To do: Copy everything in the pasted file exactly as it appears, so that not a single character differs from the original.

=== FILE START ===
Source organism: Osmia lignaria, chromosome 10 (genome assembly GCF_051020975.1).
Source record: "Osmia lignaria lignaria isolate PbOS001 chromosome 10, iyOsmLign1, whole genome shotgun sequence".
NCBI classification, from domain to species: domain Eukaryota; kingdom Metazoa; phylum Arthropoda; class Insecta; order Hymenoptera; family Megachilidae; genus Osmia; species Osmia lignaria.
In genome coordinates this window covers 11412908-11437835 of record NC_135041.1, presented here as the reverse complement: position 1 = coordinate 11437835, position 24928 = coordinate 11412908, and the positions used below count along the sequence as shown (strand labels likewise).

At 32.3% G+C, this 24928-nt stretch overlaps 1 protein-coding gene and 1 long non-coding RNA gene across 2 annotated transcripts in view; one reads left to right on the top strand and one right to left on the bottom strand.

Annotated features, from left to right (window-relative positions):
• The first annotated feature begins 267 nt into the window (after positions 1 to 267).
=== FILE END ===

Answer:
Source organism: Osmia lignaria, chromosome 10 (genome assembly GCF_051020975.1).
Source record: "Osmia lignaria lignaria isolate PbOS001 chromosome 10, iyOsmLign1, whole genome shotgun sequence".
NCBI classification, from domain to species: domain Eukaryota; kingdom Metazoa; phylum Arthropoda; class Insecta; order Hymenoptera; family Megachilidae; genus Osmia; species Osmia lignaria.
In genome coordinates this window covers 11412908-11437835 of record NC_135041.1, presented here as the reverse complement: position 1 = coordinate 11437835, position 24928 = coordinate 11412908, and the positions used below count along the sequence as shown (strand labels likewise).

At 32.3% G+C, this 24928-nt stretch overlaps 1 protein-coding gene and 1 long non-coding RNA gene across 2 annotated transcripts in view; one reads left to right on the top strand and one right to left on the bottom strand.

Annotated features, from left to right (window-relative positions):
• The first annotated feature begins 267 nt into the window (after positions 1 to 267).